There is no universal definition of corruption; the World Bank has defined corruption as: the abuse of power, most often for personal gain or for benefit of a group to which one owes allegiance. It can be motivated by greed, by desire to retain or increase one’s power or perversely enough, by belief in supposed greater good. (Stapenhust and sedigh, 1999)
The University Council, Management Board, staff, students and stakeholders are committed to nurturing a culture of integrity and work ethics in all the functional areas of the University, in order to promote good governance and attainment of zero-tolerance to corruption. In this regard, an anti-corruption committee has been put in place to ensure full implementation of this policy on behalf of, and in consultation with, the University council. In addition, the committee is tasked to create awareness and sensitize the entire University community on the importance of fighting corruption in all its faces. The benefits of having a corruption free institution include continued development, increased confidence of both local and international partners, improved social behavior and moral standards and effective, responsible and efficient staff due to increased morale, which would make it a source of pride and joy for all stakeholders associated with SEKU.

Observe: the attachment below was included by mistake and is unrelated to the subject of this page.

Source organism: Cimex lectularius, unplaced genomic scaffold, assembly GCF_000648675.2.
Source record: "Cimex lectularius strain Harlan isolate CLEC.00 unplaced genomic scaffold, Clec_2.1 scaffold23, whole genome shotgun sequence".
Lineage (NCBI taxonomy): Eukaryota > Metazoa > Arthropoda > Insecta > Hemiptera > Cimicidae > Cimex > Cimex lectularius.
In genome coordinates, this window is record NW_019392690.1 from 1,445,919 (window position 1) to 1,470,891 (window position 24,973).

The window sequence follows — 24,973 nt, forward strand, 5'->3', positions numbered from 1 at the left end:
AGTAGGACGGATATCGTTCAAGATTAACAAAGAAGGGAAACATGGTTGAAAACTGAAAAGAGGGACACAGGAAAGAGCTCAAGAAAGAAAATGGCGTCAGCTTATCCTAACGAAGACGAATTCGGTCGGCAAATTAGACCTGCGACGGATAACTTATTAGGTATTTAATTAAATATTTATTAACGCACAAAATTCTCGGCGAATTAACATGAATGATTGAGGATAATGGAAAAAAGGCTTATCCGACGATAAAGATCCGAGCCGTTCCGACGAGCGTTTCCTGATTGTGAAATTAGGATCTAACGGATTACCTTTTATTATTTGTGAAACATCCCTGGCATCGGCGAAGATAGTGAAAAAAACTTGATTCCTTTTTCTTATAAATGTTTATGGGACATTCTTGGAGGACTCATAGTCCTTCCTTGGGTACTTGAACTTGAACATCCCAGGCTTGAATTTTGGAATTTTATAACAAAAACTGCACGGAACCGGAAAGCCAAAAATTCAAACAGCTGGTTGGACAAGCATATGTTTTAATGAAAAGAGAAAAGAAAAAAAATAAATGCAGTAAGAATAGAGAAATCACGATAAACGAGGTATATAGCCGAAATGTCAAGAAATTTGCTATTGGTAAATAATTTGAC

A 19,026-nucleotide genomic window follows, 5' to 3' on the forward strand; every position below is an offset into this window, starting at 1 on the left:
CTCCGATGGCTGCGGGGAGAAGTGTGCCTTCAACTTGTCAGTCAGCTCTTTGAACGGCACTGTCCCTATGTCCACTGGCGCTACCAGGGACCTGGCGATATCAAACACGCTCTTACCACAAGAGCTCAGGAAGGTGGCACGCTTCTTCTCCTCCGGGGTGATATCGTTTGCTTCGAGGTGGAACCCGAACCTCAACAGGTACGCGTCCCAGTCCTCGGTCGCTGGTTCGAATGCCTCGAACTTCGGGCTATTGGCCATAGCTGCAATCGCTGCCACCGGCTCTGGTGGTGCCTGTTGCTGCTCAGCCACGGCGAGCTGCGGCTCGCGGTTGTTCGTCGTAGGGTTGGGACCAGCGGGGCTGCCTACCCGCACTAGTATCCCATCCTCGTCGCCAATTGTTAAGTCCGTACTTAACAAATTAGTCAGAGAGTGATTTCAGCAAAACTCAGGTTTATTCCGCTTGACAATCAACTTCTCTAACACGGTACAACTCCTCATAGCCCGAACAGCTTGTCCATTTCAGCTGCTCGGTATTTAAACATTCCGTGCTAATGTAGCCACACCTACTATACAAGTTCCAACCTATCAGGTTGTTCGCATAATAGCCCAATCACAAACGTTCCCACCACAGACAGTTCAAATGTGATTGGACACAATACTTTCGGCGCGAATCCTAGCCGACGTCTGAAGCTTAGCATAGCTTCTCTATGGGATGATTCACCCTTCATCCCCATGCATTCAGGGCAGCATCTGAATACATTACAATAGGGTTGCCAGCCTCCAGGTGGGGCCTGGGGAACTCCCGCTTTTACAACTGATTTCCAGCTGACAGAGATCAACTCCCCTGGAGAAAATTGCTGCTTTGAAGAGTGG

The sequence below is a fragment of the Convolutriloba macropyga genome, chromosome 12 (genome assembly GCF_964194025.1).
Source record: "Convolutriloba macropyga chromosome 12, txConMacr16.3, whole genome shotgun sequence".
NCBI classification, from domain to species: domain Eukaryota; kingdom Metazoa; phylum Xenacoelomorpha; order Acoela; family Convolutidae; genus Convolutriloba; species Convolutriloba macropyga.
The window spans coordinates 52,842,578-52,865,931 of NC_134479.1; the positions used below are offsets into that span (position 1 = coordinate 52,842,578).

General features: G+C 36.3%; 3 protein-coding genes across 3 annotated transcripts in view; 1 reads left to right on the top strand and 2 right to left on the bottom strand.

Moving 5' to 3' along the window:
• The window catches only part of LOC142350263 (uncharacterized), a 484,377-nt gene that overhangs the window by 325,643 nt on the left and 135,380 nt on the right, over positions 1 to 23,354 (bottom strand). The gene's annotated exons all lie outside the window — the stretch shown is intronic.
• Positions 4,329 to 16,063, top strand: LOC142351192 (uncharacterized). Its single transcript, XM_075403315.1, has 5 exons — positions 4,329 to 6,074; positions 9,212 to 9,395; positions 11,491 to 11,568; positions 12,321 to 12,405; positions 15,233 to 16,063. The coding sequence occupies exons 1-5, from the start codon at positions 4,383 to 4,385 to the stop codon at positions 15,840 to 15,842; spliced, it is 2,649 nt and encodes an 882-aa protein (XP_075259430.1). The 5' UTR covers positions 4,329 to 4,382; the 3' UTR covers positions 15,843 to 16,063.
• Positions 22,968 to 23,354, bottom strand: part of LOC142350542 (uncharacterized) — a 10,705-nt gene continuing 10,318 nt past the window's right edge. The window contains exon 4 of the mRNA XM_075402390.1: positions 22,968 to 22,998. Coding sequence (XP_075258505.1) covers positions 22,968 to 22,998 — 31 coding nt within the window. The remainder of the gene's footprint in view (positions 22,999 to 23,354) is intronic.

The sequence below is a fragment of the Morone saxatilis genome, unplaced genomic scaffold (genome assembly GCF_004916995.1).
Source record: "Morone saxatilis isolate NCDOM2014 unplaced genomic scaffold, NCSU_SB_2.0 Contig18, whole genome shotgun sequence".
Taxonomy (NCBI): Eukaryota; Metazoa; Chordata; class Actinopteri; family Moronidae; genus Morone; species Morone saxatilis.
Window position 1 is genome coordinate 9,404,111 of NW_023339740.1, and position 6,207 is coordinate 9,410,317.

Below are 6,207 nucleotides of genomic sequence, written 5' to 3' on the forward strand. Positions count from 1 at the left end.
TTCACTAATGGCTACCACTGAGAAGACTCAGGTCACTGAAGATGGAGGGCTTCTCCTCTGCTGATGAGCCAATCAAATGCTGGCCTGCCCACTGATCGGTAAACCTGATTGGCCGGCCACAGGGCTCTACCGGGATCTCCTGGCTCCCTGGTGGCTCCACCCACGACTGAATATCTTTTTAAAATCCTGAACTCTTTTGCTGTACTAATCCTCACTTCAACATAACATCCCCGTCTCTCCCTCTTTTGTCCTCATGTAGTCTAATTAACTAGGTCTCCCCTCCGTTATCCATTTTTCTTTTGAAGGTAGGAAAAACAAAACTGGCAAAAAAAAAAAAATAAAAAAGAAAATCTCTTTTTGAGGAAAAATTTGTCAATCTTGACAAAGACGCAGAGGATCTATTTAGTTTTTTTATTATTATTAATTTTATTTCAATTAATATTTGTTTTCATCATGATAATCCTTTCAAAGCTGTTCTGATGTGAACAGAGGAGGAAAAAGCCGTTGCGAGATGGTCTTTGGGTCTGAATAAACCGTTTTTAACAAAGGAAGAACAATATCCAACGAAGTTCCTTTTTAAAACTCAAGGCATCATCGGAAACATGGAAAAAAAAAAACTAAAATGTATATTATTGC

Corruption is recognized as a vice that is harmful to both private and public institutions all over the world. This is based on the fact that it can lead to low productivity, loss of institution resources, low staff morale, tarnished institutional image as well as flight of the qualified staff among others. Consequently, South Eastern Kenya University (SEKU) acknowledges that corruption can occur in the University and this anti corruption policy is a vital document to enhance transparent and effective service delivery. The University is committed to developing a culture that maintains zero tolerance to corruption in all its functional areas.